Booking Through Thursday

Think about your favorite authors, your favorite books . . . what is it about them that makes you love them above all the other authors you’ve read? The stories? The characters? The way they appear to relish the taste of words on the tongue? The way they’re unafraid to show the nitty-gritty of life? How they sweep you off to a new, distant place? What is it about those books and authors that makes them resonate with you in ways that other, perfectly good books and authors do not?

It doesn’t matter whether it’s nonfiction or fiction or what genre it is, what puts a book into the category of “favorites” for me is the writing itself. I can enjoy and be entertained by a book, but if the writing is clunky, it won’t be one of my favorites. (I’m looking at you, Dan Brown.) Clumsy writing is jarring and takes me out of the narrative, which isn’t the desired result if I’m reading, whether it’s to escape for an hour or two or to learn about something new.

On the other hand, finding a book with beautifully written descriptive passages and clever turns of phrase is like finding a Van Gogh in a thrift shop (not that that’s ever happened to me, but, I’d imagine it would be similar). Here are some examples from two of my favorite books:

From The Janissary Tree by Jason Goodwin, a description of Istanbul:

Fifteen hundred years of grandeur. Fifteen hundred years of power. Fifteen centuries of corruption, coups, and compromises. A city of mosques, churches, synagogues; of markets and emporia; of tradesmen, soldiers, beggars. The city to beat all cities, overcrowded and greedy.

From Johnathan Strange and Mr Norrell by Susanna Clarke:

At the back of the house in a smutty little yard there was an apple tree which had once been a country tree – until grey London had come and eaten up all its pleasant green neighbours. Once in a fit of industriousness some unknown person had picked all of the apples off the tree and placed them on all of the windowsills, where they had lain for several years now – becoming first old apples, then swollen corpses of apples and finally mere ghosts of apples.

10 thoughts on “Flavor

  1. carol June 19, 2008 / 11:10 am

    Very interesting post. Unfortunately I haven’t read either of those books but I will add them to my list.

  2. Matthew June 19, 2008 / 11:48 am

    Well, since I called out Dan Brown, I’ll use him as an example of clunky writing. There’s a passage near the beginning, of Angels and Demons, I think (a book I enjoyed very much, by the way), where the main character looks in a mirror and pauses to contemplate his looks. It’s a vary cliche, beginning writer way to get in a character’s physical description. It’s better to have another character do it or to leave it out entirely. Also, when Brown has important information to tell the reader, he tends to stop all of the action and just have one of the character’s explain everything. It’s a very efficient way of doing things, but it’s not very elegant.

    Jason Goodwin, on the other hand, has the daunting task of telling a story set in the nineteenth century Ottoman Empire, a place most people know absolutely nothing about. He succeeds by describing the city–its sights and sounds and smells as the main character goes about solving the mystery at the heart of the plot. He throws in just enough information to keep the reader clued in, but the history and the setting really come alive through the characters and the events of the book. He never has to stop all of the action to explain anything.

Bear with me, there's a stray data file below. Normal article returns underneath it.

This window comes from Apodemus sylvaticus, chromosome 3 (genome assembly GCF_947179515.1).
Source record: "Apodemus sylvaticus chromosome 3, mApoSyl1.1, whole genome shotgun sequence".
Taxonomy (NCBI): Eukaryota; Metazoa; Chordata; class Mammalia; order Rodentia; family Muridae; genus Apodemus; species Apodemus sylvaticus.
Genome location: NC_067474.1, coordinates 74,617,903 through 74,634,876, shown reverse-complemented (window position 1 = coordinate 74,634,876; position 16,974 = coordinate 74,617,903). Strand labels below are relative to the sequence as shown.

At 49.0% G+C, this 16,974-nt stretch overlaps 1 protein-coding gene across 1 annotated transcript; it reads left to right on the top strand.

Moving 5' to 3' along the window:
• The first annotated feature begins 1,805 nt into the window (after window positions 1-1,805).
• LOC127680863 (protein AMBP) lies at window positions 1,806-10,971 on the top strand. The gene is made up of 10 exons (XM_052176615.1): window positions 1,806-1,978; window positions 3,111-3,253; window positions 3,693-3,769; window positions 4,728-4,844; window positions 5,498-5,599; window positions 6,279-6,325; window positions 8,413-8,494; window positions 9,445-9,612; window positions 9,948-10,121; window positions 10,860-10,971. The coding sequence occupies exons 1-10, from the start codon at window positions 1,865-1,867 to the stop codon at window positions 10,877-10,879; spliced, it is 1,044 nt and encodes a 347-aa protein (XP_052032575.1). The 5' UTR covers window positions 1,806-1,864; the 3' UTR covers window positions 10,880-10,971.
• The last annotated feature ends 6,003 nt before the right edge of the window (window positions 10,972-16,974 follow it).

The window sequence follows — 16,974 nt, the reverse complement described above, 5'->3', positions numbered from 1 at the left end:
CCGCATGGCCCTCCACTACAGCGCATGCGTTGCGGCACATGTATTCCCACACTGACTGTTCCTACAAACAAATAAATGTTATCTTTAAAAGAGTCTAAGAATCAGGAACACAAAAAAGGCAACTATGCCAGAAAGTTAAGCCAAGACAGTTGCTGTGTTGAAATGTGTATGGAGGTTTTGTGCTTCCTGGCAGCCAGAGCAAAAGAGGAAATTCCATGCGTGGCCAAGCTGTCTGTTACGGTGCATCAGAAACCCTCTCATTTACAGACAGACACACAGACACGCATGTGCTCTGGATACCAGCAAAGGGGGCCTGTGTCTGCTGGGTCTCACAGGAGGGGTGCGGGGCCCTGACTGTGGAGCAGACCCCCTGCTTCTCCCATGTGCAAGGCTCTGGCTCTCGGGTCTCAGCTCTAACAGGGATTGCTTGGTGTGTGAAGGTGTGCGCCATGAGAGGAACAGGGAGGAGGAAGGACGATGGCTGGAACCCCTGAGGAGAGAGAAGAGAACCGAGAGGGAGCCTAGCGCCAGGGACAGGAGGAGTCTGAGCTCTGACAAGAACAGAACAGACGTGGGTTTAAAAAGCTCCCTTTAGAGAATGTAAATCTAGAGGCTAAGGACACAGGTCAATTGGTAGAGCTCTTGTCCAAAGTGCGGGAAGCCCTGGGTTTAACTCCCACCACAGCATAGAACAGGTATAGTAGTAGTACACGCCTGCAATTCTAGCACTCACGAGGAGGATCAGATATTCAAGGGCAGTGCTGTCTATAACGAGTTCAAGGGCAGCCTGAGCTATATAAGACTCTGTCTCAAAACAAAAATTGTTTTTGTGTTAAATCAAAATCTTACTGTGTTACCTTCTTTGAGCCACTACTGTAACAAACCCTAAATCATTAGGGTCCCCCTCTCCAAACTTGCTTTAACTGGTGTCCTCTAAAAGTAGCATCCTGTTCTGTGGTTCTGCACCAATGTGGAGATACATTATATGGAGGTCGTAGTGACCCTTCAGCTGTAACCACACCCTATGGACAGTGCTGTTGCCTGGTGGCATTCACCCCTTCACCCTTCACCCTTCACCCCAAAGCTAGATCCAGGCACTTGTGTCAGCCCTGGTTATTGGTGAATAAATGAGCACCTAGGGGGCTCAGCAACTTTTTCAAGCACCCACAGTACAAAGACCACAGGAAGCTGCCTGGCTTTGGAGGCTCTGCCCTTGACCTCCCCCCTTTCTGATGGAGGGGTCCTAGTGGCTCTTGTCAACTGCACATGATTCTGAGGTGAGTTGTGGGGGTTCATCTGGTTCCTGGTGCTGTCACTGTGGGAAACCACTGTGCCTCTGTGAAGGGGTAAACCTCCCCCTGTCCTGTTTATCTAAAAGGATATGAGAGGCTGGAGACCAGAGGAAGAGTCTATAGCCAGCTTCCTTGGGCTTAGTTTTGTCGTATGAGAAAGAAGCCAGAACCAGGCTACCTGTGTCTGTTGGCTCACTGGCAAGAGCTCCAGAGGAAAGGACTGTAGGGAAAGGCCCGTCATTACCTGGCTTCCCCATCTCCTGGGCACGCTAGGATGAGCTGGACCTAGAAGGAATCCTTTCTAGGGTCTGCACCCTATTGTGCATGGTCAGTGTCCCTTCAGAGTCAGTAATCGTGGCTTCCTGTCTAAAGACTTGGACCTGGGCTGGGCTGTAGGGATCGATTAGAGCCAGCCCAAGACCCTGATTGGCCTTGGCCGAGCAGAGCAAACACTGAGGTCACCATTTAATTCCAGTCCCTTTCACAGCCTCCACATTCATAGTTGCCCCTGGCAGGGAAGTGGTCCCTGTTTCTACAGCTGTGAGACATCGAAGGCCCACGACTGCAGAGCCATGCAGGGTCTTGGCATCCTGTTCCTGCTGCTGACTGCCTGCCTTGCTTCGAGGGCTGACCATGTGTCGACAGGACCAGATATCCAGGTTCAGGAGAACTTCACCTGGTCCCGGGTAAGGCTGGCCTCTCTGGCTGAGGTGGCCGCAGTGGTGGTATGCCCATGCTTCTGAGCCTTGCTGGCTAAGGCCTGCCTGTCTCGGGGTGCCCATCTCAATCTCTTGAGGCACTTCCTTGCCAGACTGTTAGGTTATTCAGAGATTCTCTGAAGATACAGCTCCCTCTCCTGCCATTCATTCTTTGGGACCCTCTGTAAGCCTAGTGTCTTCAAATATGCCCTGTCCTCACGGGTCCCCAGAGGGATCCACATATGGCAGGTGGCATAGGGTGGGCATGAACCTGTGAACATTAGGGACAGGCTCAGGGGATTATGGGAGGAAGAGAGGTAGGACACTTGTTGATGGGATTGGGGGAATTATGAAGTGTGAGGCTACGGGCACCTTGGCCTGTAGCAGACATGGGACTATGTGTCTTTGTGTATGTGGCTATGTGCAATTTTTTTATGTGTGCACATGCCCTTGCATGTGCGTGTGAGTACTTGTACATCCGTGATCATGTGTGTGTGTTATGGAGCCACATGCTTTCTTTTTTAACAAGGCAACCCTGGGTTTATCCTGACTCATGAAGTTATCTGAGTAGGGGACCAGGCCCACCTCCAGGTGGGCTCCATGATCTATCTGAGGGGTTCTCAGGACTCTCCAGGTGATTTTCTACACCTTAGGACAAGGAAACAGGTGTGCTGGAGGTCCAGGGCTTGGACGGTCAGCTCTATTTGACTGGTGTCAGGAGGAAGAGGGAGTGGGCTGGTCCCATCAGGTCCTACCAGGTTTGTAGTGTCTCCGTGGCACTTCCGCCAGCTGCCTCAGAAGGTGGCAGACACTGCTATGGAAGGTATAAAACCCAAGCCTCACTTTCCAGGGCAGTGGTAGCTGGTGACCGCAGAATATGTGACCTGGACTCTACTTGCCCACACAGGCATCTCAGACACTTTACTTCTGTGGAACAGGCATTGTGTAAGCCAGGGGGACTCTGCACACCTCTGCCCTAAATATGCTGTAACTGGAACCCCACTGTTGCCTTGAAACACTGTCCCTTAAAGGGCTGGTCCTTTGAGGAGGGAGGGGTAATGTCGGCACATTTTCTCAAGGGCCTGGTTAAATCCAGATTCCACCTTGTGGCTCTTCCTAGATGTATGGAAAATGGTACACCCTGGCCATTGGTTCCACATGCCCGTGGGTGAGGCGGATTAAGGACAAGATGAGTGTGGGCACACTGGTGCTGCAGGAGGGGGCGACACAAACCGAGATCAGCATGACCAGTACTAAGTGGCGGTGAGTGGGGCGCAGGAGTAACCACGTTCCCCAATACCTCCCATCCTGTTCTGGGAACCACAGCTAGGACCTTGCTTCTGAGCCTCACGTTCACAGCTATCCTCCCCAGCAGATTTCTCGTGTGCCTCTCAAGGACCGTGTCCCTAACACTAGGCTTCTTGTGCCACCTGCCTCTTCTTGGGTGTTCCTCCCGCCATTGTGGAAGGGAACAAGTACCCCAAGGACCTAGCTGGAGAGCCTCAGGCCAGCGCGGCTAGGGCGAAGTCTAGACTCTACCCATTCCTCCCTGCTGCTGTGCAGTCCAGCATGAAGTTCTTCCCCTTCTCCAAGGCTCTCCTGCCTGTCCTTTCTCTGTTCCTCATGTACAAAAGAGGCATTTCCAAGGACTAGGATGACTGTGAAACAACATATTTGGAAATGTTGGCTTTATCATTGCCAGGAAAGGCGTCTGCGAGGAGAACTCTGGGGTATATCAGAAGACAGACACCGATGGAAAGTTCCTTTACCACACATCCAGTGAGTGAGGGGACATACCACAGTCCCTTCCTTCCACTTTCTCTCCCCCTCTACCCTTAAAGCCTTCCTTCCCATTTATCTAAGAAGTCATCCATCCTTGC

3. Matthew June 19, 2008 / 11:51 am



    I should proofread.

  4. Sally June 19, 2008 / 1:33 pm

    You are correct: it’s important to show the personality rather than tell it.

  5. CJHill June 19, 2008 / 4:51 pm

    Great post and I completely agree. Clunky writing will ruin the experience completely and it will not lend me to reading the author again.

    Mine’s up.


  6. rebecca June 20, 2008 / 10:59 am

    one of the most frustrating books i’ve ever read was “blindness” by jose saramango, which will soon come out into a movie. actually, i never did finish reading it (got halfway thru and gave up). the plot was good but i had a problem with the style of writing. saramango writes very, very long sentences, sometimes a page long and with very little punctuation (it drove me crazy!) also, no quotation marks around dialogue! who the heck is speaking! arrghh! so, if you’re not familiar with this book, browse through it at the bookstore and see what i mean. if you buy and don’t like it, don’t say i didn’t warn you!

    and, like you, i enjoy books with descriptive, lyrical, beautifully written passages.

  7. John June 21, 2008 / 10:31 pm

    Agree being well written and “simple” to read is a key for me. Read The Da Vinci Code and enjoyed it for the plot and enjoyed the film but won’t read or see either again. Whereas something like The Sot-Weed Factor by John Barth I will read again or The Magus by John Fowler which I did read several times!This weeks post

  8. lonesomesparrow October 30, 2008 / 4:15 pm

    just came upon your site and liking it. Never met another person who loved or even read the book Jonathan Strange and Mr. Norrell. I loved it too. keep up the good work.

  9. Don September 10, 2009 / 12:33 pm

    I think the mirror character description is lazy writing too. I was surprised as I read “19 Minutes” by Jodi Picoult. She uses the ‘mirror’ thing twice in the first chapter.

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